Music Professor Who Dreamed?

Music Professor Who Dreamed
When Vimari Colón-León was a senior in high school in Puerto Rico, one of her first aspirations was to become a teacher. Colón-León, who is now an assistant professor of music at Bridgewater College, spent the summer of 2014 teaching music to students throughout Latin America via video chat from the house where she grew up.

The course “Music in Latin America” employs music as a prism through which students may learn about the cultures of Latin America. Topics covered in the course include popular music, folk music, and an overview of traditions from all regions of Latin America. Colón-León asked her students whether they would be open to take the course totally online while she taught from Puerto Rico this summer.

The class had originally been planned to be a hybrid online/in-person program; however, she taught from Puerto Rico. Everyone was in agreement that it opened up an entirely new world to them right on their laptops. El Morro is a fortification in Puerto Rico that was constructed somewhere between the 16th and 18th century.

  • What made it remarkable was that I was able to teach from my parents’ house, the spot where I started dreaming of being a professor,” Colón-León said.
  • It was the place where I began my journey toward becoming a professor.” “It felt like everything came full circle at that point.” Because Colón-León was now based in Puerto Rico, she was able to include authentic examples of Puerto Rican culture and music into her classroom instruction.

One of these instances was the bomba, a dance and musical form that has a long history in Puerto Rico. Students were treated to a performance by Colón-León, who wore a traditional bomba clothing and played a bomba drum. She said, “I think it made it more authentic because during my presentations I was able to include some pictures that I was taking at that moment and share with them experiences that I was having day by day.” “I think it made it more authentic because during my presentations I was able to include some pictures that I was taking at that moment.” “I frequently discuss these topics, but simply being there allowed me to demonstrate what I’ve been talking about.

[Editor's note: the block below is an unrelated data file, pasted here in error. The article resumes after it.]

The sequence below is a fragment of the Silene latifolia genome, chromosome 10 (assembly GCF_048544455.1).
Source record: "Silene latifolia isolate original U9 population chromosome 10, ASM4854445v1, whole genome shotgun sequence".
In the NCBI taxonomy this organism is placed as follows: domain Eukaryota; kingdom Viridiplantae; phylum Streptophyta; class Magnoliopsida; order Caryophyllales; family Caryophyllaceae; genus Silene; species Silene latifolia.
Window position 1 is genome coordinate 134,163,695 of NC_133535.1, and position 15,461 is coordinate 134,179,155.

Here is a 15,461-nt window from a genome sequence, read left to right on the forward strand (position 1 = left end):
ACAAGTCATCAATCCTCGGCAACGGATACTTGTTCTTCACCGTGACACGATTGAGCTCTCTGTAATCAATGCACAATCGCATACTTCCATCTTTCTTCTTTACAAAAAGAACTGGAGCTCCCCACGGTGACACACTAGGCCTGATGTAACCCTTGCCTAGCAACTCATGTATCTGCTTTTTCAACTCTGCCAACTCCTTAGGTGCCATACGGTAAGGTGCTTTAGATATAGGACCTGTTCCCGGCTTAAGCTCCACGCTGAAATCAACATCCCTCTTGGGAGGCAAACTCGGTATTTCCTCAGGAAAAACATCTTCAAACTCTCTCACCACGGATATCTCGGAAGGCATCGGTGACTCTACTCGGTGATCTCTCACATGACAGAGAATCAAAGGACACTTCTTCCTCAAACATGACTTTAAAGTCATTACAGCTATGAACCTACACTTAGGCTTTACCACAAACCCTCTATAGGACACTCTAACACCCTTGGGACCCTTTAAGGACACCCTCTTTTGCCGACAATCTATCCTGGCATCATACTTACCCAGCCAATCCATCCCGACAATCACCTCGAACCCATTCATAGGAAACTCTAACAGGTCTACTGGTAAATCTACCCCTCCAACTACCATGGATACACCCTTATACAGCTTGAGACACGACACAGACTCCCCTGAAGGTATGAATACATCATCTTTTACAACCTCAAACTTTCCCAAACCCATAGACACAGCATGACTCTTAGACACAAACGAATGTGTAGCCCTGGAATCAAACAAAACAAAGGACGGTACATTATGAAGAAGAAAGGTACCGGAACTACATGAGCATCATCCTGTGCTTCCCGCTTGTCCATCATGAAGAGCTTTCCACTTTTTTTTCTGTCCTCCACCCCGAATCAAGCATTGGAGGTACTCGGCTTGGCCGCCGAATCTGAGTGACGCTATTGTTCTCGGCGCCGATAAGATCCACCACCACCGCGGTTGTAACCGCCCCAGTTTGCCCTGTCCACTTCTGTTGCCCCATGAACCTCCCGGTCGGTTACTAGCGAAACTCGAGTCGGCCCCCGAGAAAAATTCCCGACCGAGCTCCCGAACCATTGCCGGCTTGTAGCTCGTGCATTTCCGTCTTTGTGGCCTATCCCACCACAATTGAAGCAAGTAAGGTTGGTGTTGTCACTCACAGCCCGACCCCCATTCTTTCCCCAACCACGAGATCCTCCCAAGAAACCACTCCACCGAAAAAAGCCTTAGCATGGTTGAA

See also:  Where Words Fail, Music Speaks?

When you are able to achieve that, you will leave a more lasting effect on the kids.” BC Assistant Professor of Music Vimari Colón-León models a Bomba garment. Brooks Lawing ’24, who is majoring in business management, mentioned that witnessing Colón-León play a variety of instruments was his favorite part of the class that was being taught online from Puerto Rico.

Lawing remarked, “If there is one thing I take away from this session, it is the importance of having enthusiasm when you speak about what you love.” As a student, you felt the relevance of every nation she spoke about and why what they brought to music is essential because Dr.

  • Colón-León has such a love for music and culture.
  • She has such a passion for music and culture.
  • According to Colón-León, her favorite aspect of the Music in Latin America course is the fact that students enroll in it with the expectation that they will only learn about music, but they end up being exposed to much more information about Latin America and connecting to the material in ways that they couldn’t have imagined.